Dragons are born dragons…dragons* aren’t made.
Some babies are just born being more challenging than other babies. These are the babies that are often (though not always) difficult from day one.
Everything we thought we knew about parenting a newborn went out the window when we had our dragon baby.
We found ourselves living in survival mode, trying out every and any strategy and product that might help with the constant crying, fussing or whining.
Maybe we adopted an attachment parenting strategy to raising our dragon. Maybe this is something we always wanted, or maybe it’s simply the ONLY thing that worked. So we co-slept, wore, carried and basically gave every single piece of ourselves (and then some) to keep this tiny human from crying.
And people around us probably told us, “You need to let her self-soothe or she’ll never learn!”; “You’re spoiling her…she needs to learn that you won’t hold her 24/7!”.
Maybe we sleep trained, even though we swore we would never do it. And we did it not so much because we want to “foster independence” or “help our baby learn to self-soothe”, but because NOTHING ELSE BLOODY WORKED. It didn’t matter how much we bounced, fed or rocked, he would NOT sleep and we didn’t know what else to do.
And people around us probably told us, “Sleep is developmental!”; “She needs to learn that you’re there for her 24/7!”.
With dragons, we do what we need to do.
With easygoing “unicorn” babies, parents can use pretty much any strategy they want, and their baby will still probably sleep, be content, entertain him/herself, etc.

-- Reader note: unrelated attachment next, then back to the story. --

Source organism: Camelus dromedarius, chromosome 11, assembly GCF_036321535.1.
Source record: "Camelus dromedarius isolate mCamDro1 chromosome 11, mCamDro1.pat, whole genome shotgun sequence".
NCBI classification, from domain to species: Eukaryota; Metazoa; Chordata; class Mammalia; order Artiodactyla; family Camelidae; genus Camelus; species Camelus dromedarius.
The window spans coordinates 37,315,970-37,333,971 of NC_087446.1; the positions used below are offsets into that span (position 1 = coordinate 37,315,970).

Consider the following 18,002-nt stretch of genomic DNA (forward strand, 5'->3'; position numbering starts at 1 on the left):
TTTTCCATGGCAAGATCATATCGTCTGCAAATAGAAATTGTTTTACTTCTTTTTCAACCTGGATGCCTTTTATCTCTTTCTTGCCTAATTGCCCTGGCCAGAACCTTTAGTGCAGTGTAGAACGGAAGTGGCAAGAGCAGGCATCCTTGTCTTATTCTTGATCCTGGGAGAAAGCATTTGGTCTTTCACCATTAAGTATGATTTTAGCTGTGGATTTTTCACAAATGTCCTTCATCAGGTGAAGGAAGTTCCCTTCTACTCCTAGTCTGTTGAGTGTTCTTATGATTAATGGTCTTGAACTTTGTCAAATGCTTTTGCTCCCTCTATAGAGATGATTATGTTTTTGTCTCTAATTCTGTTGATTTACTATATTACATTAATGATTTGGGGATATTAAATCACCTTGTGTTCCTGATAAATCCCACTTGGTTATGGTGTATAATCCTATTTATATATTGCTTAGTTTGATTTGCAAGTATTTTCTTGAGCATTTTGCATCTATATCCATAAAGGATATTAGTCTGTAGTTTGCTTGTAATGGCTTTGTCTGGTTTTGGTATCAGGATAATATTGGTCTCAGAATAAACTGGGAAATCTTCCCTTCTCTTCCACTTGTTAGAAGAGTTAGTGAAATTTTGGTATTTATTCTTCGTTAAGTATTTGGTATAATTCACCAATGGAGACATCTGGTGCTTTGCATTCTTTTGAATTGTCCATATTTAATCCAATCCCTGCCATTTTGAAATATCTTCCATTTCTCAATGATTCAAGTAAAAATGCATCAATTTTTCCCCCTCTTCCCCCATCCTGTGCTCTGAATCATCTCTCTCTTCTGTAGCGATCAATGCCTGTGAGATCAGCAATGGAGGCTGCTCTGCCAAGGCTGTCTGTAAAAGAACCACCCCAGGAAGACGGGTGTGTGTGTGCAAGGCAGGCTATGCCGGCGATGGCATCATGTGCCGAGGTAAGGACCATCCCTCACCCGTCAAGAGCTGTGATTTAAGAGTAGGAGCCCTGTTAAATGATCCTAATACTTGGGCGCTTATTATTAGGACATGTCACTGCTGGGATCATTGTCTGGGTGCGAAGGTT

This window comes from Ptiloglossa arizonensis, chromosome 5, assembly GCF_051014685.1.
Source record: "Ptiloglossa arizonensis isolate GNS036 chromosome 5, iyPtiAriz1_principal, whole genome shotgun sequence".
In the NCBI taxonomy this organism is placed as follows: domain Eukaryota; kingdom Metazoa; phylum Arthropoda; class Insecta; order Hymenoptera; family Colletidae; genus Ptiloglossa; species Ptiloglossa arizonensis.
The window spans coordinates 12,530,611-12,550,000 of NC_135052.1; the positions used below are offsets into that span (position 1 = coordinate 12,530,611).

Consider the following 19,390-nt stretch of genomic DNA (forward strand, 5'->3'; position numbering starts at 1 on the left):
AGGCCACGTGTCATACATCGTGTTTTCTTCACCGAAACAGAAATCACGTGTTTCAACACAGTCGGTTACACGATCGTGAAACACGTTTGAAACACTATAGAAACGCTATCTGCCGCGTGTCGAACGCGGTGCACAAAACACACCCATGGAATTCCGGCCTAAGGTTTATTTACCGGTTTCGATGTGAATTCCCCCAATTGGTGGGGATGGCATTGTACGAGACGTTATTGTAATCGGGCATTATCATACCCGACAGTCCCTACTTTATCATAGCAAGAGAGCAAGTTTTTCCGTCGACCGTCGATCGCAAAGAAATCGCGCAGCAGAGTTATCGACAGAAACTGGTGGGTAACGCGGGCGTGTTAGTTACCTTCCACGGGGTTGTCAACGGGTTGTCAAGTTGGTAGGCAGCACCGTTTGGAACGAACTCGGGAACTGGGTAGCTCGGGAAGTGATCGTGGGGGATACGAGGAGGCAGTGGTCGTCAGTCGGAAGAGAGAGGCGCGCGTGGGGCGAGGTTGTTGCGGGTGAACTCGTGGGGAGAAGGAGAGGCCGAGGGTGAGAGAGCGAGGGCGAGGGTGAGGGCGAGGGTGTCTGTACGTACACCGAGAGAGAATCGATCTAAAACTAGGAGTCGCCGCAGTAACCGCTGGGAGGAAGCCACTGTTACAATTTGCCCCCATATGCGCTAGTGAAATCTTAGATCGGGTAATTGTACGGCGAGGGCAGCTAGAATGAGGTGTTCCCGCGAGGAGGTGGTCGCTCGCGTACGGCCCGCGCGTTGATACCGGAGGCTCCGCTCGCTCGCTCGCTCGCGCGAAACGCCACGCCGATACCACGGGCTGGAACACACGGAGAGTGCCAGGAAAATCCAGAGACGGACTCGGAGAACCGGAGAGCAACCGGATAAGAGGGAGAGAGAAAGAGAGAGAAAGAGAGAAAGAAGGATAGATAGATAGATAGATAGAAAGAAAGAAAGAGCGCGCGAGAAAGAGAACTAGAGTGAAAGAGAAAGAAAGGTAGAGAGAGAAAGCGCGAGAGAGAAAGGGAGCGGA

You’ll often hear these parents saying things like:
“She sleeps so well because we got her into a routine from day one”, and
“She can play with her toys by herself for 30 minutes because we’ve taught her that we won’t come the second she fusses”.
No, we’re not powerless to help shape our baby’s habits. But they are who they are, and to some extent we just need to accept that. Whatever parenting strategies we decide to use, we’re going to need to think about how to adapt those strategies to our dragon’s temperament.
So, how to raise a dragon baby?
Do what works. Don’t hold tight to a single parenting style or strategy. Be flexible, and lower your expectations. Know that while these babies certainly aren’t easy, they do become easy-er. Screw what everyone else says…all that bad advice is invariably coming fro people who haven’t had a dragon.
You’re not spoiling or ruining your baby. You’re doing the best you can, and that’s enough.
*The terms “dragons” and “unicorns” emerged in our Facebook group to describe high need babies and their more easygoing counterparts. Dragons are fire-breathing, intense little creatures and unicorns are those easier babies who seem to cry little, be more easily soothed, etc.
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